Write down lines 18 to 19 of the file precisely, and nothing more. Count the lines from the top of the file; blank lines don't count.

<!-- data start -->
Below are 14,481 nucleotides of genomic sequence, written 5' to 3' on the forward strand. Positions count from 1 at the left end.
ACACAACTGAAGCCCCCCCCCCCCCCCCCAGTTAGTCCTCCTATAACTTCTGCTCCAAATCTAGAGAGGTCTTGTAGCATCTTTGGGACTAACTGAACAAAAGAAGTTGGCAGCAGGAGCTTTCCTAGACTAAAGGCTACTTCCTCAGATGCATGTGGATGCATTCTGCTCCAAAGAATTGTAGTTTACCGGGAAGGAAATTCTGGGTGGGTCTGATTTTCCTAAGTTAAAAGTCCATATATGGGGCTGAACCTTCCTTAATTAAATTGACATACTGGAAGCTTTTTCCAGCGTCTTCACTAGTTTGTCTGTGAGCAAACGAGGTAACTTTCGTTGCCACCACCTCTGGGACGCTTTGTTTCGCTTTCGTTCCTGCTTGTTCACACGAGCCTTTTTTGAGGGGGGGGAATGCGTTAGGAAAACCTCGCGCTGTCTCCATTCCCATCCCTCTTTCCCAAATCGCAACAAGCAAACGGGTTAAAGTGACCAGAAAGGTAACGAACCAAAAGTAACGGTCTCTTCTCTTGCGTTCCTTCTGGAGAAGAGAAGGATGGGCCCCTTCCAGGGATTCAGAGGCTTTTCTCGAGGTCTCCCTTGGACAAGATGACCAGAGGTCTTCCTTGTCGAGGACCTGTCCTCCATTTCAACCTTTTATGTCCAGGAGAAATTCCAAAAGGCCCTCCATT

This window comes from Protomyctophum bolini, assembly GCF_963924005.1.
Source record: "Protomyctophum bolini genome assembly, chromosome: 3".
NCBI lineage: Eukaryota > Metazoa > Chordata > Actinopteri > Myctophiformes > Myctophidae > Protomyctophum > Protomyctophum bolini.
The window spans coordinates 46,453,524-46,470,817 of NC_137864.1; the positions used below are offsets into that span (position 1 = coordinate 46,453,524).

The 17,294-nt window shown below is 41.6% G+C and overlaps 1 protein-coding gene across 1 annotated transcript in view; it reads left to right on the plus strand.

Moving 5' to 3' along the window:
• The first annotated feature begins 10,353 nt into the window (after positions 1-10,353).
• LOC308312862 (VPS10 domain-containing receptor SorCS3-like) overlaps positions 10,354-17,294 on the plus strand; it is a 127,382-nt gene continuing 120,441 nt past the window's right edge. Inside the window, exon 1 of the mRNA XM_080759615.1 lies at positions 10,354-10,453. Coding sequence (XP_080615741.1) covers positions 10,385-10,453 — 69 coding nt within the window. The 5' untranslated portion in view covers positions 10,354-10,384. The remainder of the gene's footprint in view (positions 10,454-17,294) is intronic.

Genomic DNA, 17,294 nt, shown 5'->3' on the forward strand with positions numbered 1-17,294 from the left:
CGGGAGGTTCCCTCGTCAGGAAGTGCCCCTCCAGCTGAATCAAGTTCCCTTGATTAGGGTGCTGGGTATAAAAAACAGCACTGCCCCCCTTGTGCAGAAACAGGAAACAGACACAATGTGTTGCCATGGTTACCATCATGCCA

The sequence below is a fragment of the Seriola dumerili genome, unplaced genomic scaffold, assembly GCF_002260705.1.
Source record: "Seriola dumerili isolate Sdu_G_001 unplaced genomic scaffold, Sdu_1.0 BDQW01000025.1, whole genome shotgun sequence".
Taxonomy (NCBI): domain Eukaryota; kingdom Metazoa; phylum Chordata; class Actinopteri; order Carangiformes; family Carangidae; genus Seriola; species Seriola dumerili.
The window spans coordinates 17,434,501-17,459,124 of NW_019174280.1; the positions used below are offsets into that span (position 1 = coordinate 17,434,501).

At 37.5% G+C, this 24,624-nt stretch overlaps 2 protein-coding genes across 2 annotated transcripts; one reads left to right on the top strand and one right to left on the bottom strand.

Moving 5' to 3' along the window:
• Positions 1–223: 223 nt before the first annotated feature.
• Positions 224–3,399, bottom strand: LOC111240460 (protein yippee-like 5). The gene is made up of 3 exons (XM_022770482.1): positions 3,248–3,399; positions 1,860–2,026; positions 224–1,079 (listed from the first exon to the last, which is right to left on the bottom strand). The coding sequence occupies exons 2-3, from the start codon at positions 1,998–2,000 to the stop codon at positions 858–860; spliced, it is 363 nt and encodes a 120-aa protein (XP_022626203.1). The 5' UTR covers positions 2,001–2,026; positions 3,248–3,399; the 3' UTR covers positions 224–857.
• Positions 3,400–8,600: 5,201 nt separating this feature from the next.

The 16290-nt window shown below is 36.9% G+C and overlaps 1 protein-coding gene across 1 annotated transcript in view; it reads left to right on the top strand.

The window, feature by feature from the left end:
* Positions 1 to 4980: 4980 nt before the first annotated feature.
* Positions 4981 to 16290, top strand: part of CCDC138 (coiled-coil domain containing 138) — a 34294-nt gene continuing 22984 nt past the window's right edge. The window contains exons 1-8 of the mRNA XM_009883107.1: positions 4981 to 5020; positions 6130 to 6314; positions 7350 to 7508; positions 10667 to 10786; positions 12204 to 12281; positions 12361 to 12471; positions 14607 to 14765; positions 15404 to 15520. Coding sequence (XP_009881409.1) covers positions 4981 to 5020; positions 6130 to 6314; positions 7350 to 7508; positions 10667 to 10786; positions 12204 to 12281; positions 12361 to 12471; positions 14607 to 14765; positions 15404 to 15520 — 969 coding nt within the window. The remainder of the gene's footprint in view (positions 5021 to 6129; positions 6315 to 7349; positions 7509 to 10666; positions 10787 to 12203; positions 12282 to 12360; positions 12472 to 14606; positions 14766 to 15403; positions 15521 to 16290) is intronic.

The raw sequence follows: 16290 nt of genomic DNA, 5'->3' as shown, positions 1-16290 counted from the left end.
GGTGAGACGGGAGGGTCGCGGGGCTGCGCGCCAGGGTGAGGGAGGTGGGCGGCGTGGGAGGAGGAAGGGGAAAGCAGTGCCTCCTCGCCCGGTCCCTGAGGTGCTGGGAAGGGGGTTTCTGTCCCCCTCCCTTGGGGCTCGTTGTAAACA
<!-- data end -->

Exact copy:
Moving 5' to 3' along the window:
• Positions 1–223: 223 nt before the first annotated feature.